Of course we now know that this breaks one of our golden rules of sound money – scarcity. The new system instead requires us to simply trust our governments to decide how much money should be created and for what purpose. This is known as Fiat Money, which literally means – this is money because the government says its money.
In retrospect we should have known that the combination of trust, government and money would end badly.
The US National debt is currently over $27 trillion and rising.
The reason scarcity matters is that creating more money (known as increasing the money supply) makes the money you might have saved worth less; this is called inflation. In countries that totally lose control of their money you get hyperinflation, when your money is worth nothing.
As the saying goes, trust comes in on a snail and rides off on a horse, so how do you get back to sound money and regain people’s trust?
How cryptocurrency can return us to sound money
To get back to sound money we could return to the gold standard, but heavy metals aren’t exactly ideal for a digital world; the answer comes from cryptocurrency.
Cryptocurrency is specifically designed to include all the characteristics we’ve discovered about sound money; be convenient for the digital age but with no one point of failure.
Instead of a central authority, cryptocurrency monetary systems instead rely entirely on maths – more specifically, on a branch of maths called cryptography.
This is where the “crypto” part of the name comes from, and what makes the idea of cryptocurrency so revolutionary. The first and most important cryptocurrency is Bitcoin.
Bitcoin – Ultimate Sound Money
Before we jump down the Bitcoin rabbit hole, let’s make a distinction: Bitcoin (with capital B) refers to its money system – whereas bitcoin (lowercase b) refers to its units – the money itself.
Bitcoin was the first cryptocurrency to find a successful solution that ticks all the boxes of sound money with none of the risks of a single controlling authority.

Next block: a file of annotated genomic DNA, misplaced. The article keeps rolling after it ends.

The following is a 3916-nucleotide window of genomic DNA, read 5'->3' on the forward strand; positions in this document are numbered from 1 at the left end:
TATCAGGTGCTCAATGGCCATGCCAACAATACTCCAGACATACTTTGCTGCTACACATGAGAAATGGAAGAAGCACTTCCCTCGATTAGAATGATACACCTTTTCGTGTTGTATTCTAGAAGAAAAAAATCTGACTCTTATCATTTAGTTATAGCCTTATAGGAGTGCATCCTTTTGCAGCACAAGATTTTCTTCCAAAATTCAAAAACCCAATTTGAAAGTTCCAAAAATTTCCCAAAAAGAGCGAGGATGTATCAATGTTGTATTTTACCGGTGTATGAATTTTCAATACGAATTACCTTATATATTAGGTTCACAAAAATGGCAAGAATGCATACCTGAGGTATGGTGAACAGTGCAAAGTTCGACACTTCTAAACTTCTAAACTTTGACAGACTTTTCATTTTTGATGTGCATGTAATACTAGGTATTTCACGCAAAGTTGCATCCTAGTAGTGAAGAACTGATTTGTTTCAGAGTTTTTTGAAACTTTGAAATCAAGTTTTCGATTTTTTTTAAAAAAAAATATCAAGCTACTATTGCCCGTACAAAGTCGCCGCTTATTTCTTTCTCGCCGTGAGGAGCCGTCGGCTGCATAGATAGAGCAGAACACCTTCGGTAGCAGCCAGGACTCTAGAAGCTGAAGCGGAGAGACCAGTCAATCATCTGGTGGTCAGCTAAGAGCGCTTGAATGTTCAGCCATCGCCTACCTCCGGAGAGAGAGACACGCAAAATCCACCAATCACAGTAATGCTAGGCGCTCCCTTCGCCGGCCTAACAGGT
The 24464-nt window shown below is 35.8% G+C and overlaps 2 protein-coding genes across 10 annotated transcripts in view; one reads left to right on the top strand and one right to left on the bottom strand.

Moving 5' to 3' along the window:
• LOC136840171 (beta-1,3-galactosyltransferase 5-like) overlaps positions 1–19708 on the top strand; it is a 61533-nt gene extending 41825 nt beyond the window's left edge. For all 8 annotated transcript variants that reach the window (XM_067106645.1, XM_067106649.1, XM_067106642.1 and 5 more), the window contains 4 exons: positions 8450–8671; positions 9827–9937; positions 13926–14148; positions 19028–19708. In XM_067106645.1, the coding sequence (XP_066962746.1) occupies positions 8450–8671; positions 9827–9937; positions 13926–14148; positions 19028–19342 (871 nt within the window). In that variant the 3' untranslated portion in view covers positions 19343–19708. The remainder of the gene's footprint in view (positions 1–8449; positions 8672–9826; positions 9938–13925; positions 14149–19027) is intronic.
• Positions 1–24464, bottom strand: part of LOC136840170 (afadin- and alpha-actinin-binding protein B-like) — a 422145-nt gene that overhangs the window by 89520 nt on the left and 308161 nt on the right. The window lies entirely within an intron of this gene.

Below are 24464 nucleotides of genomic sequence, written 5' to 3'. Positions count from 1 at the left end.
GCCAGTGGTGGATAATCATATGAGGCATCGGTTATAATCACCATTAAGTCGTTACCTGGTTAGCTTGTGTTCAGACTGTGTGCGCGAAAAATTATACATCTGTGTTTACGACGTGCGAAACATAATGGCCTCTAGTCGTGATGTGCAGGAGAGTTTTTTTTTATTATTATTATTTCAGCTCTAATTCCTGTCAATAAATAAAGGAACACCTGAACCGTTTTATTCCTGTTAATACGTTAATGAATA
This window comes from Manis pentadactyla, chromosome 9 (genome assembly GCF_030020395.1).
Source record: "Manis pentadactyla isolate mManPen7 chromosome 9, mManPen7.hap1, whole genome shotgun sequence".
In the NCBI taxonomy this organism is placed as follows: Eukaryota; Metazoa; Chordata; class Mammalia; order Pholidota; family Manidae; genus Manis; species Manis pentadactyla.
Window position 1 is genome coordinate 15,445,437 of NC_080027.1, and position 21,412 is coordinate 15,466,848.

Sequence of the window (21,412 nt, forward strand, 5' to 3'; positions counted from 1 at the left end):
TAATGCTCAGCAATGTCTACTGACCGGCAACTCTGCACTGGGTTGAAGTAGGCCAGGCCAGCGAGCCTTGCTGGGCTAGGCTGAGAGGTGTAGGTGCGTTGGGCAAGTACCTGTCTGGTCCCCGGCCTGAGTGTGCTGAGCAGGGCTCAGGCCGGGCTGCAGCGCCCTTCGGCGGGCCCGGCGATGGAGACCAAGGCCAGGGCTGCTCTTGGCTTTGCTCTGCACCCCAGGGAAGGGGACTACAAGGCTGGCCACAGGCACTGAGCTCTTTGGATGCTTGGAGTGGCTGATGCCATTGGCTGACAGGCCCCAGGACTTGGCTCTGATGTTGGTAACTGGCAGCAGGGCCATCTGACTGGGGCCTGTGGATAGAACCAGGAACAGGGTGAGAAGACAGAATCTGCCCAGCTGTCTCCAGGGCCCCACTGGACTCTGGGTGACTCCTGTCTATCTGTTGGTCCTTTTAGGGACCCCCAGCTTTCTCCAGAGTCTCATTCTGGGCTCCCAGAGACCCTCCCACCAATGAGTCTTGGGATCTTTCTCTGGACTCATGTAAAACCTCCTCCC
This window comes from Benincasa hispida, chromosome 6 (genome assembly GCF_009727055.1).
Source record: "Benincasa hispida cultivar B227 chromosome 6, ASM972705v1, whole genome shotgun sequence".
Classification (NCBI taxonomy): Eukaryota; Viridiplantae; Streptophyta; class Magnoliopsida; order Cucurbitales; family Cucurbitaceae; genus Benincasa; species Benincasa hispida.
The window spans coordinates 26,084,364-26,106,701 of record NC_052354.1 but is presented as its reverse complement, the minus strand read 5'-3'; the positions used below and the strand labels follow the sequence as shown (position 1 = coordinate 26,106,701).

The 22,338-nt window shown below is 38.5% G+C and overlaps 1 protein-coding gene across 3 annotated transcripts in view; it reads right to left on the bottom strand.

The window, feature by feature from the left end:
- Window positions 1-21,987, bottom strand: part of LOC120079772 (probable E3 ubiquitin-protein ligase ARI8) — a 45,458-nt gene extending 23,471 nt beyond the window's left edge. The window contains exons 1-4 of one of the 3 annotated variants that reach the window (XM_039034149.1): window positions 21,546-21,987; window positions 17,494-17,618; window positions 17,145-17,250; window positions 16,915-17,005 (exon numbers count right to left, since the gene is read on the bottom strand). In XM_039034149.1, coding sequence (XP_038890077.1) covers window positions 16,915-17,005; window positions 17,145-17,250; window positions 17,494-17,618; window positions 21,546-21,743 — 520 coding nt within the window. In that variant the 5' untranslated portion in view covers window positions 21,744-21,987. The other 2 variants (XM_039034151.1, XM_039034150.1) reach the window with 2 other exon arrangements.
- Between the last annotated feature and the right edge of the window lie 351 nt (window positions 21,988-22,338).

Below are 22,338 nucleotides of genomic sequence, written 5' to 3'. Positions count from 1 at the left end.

Let’s explore how it achieves those two things.
By far the most revolutionary aspect of Bitcoin is that it requires exactly zero trust in a central authority – which as we’ve learned, has led to ludicrous national debts driven up by catastrophic financial crises (2008), and the impact of the Covid Pandemic (2020).
Bitcoin solves the trust issue by taking control of the monetary system out of one pair of hands – the central authorities’ – and into many hands of a wide network of dispersed users, none of whom have ultimate control. This is what the term decentralised means.
Of course Bitcoin did have a creator, (we’ll learn more about them in the next lesson) but the greatest gift they gave was to remain anonymous and relinquish any control, understanding that Bitcoin could only succeed as trusted sound money, controlled by the many, not the few.
All these users locally run some software that maintains the Bitcoin network, creating an ongoing consensus of every user’s balance of bitcoin. All Bitcoin transactions are final and can’t be arbitrarily reversed unless all users agree, so as the network grows, it becomes more secure.
These users (also known as Nodes) are incentivised to support the network and maintain its accuracy.
The use of cryptography secures transactions against fraud and theft, while allowing anyone to mathematically verify the correctness of all transactions in the system.
You can’t bribe maths. No matter how much you try to sweet-talk, massage, or threaten an equation, you won’t change its result. So in retrospect, it really shouldn’t be so surprising that maths – combined with computing – was the answer to the problem of trust in the money system.
Bitcoin’s design makes it impossible to freeze, seize, spend someone else’s coins, or to spend the same bitcoin twice. If you try to double-spend your coins, only one of the transactions will go through – any others will fail;
So when you want to send 0.5 bitcoin to your friend, you can use a smartphone app, a bit like your personal banking, and the network is incentivised to agree that your balance has 0.5 deducted and your friend, 0.5 bitcoin added.
Unlike national currencies, Bitcoin is a global money system, recognising no borders. It can be exchanged nearly instantly, at any time. There are no “Bitcoin banking hours” and no KYC.
But what about the principles of sound money, I hear you ask? Well Bitcoin has those covered too
- Scarce – There will only ever be 21 million bitcoin in circulation, and new ones are mined (the process by which new coins are created) at a predictable pace. This means that there won’t ever be a sudden tsunami of new bitcoin flooding the market generating inflation